There have been extensive public awareness campaigns, with adverts on the television and radio warning of the dangers of crystal meth. These appear to have had some impact, as unlike opium, sheesheh use is becoming increasingly taboo, especially in the more affluent parts of the city.

The government, predictably, says it is stemming the surge in crystal meth production, with Fazli announcing the seizure of 3,500kg of crystal meth last year and that 375 meth labs had been discovered – more than double the number in 2012.

"It's not like the early days when they didn't have a clue what sheesheh was. They are definitely putting more resources into fighting it. But for every meth lab they destroy, another lot spring up," says Bjijan.

To keep one step ahead of the authorities, Bijan says he bribes police officers. In return for a small cut of his profits and "hush" money, the policemen tip him off about raids and investigations that may involve him, and they promise to destroy any files on him, should they materialise.

"This country's all about connections. As long as you know a few powerful heavyweights, you'll be fine. It's one rule for the rich and one rule for everyone else. I'm lucky in that I've got money and I know people. That way, you stay out of the noose," he says, dragging on a cigarette as he makes a hanging gesture with his free hand.

In south Tehran there seems to be little indication that the crystal meth craze is abating. Outside a charity for sex workers, two women are slumped on the pavement, their faces scratched and covered in sores and their eyes sunken; the tell-tale signs of crystal meth addiction. One of the women cries as she explains that she is now hooked on sheesheh as well as heroin. Outreach workers here say that the area's most vulnerable and severe addicts have little access to services and are unaware of public campaigns; they complain bitterly that sanctions have halted funding for their rehabilitation programmes.

Bijan does not live far from the community of sex workers who are struggling to feed their habits. He has no moral conscience about what he does and blames the selling and buying of drugs on being forced to live in a repressive country. But he prides himself on making pure, safe crystal meth and he is now considering expanding his operation to Malaysia and Thailand, where he says associates are making even more money – the average price of meth pills in Malaysia is at least five times that in Iran.

"People need an outlet. And for those of us who sell it, well, there are no jobs, and if you're not from a rich family, you will never have opportunities in this country. At least making crystal meth has given me the chance to look after my family."

Some names have been changed.

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A women's rebellion

They helped bring down the shah – and 30 years on they refuse to be cowed by Iran's Islamic regime

Ramita Navai
The Guardian, Tuesday 23 June 2009 

Fired at, beaten with clubs, bloodied and screaming – the shocking footage of protesters in Iran is not remarkable just for its brutality and sheer scale, but also because so many of the frontline victims are women. And now a woman has ­become the symbol of the rebellion: one of the most disturbing images to emerge is that of Neda Agha-Soltan, a teenage student shot by a sniper, blood pouring from her mouth and her eyes rolling back into her head as she dies in the arms of her wailing father.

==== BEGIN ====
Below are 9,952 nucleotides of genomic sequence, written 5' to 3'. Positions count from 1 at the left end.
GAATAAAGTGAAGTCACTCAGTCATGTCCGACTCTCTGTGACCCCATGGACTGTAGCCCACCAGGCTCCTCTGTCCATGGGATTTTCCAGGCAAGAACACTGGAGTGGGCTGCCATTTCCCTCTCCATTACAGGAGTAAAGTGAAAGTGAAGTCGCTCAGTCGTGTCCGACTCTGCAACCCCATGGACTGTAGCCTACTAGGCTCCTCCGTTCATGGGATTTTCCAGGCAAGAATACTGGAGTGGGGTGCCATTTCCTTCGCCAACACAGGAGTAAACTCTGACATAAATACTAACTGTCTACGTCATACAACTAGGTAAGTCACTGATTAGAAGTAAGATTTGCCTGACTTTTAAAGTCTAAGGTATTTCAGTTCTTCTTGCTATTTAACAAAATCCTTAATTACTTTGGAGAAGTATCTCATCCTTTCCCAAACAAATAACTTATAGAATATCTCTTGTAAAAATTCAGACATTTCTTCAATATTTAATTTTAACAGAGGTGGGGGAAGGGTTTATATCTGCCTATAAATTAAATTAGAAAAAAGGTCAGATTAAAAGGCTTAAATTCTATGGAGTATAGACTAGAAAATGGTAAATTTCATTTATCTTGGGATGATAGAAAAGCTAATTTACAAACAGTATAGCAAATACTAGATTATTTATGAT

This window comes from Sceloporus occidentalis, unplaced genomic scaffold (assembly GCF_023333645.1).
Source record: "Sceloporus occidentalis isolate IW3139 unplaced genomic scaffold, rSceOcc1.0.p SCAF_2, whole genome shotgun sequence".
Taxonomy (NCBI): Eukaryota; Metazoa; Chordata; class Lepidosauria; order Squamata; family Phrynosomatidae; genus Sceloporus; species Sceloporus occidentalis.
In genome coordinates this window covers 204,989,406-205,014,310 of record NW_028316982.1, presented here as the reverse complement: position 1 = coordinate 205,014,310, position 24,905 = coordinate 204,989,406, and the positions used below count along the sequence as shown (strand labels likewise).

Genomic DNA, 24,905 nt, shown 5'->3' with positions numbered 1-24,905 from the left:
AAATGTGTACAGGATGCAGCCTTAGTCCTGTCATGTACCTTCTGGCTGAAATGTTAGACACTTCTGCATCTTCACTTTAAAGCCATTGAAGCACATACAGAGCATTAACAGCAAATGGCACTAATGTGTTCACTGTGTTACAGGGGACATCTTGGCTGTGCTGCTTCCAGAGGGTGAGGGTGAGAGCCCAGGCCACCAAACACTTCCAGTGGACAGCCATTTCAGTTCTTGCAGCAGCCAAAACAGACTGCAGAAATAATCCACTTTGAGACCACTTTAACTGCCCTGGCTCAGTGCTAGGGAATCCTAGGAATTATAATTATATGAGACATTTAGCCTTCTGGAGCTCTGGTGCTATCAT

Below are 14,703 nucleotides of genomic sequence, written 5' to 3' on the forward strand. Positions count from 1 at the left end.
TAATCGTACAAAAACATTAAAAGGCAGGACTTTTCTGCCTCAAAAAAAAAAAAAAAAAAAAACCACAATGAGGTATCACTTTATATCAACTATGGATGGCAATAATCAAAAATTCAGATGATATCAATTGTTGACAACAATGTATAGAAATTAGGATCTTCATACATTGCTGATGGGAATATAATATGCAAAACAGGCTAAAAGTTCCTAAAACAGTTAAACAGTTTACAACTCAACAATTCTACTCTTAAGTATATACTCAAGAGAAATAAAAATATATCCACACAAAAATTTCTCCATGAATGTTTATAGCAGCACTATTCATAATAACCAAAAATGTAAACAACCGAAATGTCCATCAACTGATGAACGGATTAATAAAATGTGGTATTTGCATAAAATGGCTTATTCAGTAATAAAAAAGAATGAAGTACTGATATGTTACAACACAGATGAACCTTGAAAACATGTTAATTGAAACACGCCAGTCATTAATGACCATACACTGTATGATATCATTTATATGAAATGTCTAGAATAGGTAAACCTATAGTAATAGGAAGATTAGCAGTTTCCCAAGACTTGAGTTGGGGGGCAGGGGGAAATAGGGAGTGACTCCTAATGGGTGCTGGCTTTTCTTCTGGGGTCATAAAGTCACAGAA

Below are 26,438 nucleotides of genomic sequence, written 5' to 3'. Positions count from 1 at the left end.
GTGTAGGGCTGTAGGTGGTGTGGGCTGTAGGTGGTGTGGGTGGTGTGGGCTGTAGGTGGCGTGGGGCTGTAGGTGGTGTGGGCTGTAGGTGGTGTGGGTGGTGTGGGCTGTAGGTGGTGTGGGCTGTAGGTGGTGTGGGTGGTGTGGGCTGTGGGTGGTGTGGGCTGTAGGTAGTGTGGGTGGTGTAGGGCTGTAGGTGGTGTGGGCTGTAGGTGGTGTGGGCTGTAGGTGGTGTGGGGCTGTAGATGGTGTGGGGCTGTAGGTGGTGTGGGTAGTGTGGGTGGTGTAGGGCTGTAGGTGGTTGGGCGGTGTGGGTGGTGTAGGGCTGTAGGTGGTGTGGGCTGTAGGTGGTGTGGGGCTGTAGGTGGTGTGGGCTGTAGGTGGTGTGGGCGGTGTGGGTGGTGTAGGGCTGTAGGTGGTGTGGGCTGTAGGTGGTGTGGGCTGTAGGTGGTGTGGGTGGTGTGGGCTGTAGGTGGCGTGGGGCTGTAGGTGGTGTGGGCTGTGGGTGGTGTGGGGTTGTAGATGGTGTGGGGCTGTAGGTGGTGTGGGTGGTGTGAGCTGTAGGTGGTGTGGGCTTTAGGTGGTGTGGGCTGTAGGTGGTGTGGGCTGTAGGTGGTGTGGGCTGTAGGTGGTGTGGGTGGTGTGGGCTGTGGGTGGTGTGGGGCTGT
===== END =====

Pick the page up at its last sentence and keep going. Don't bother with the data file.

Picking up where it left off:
For those who have been following the complex and twisted world of Iranian politics, the massive presence of women comes as no surprise, as for several years women's groups have been the major voice of dissent and a thorn in the Islamic regime's side.

Their rise began in the reformist era, when President Khatami loosened social strictures and gave more leeway to charities and non-governmental organisations, which had been heavily restricted. At the same time, the student movement began to crumble, its collapse triggered by the 1999 riots that ended in police and rightwing vigilantes storming Tehran University dormitories.

With labour unions impotent and no real opposition, the women's movement began to gain momentum – especially after the election of President Ahmadinejad, who sought to roll back rights won under Khatami. Universities capped the number of female students, and Ahmadinejad proposed laws to ease restrictions on polygamy. He also changed the name and function of the government's "Centre for Women's Participation", calling it the "Centre for Women and Family Affairs", shred all research literature published under its previous incarnation, and halted funding to women's groups.

It was then that the One Million Signature Campaign was conceived. What began as a grassroots movement to mark the anniversary of a violent police raid snowballed into one of the most formidable civil-society forces to hit the Islamic regime. The network of activists collecting signatures to petition for a revision of discriminatory laws has spread to over half Iran's provinces.

The government has made concessions in a bid to pacify it – allowing women to register as presidential candidates for the first time (although the Guardian Council barred all those who put their names down). However, peaceful sit-ins by women old and young, holding placards demanding equal divorce rights, have ended in bloody beatings by the police and the Basij militia. Scores of members have spent the last couple of years in and out of prison. They have become accustomed to violent raids, sporadic arrests and detention, interrogation and intimidation.

The group formed a pre-election coalition with other women's organisations to back the reformist candidate, Mir Hossein Mousavi. He had promised to appoint women to high posts, break up the morality police and enact legal reform. But the coalition was forced to disband amid fears of a crackdown.

While the unrest has been a spontaneous outpouring of rage and frustration, these established networks of women mean that people who would not usually play a role in politics have also taken to the streets. During the past week, many members have been seen with their old placards in hand.

These bloody street scenes mirror the 1979 revolution when women played a crucial role in bringing down the monarchy. Paradoxically, it was one of the pillars of the revolution's socialist values – education of the masses – that created a wave of women more aware of their rights than ever. The revolution sowed the seed of its own problem: for many of these women, there is no turning back.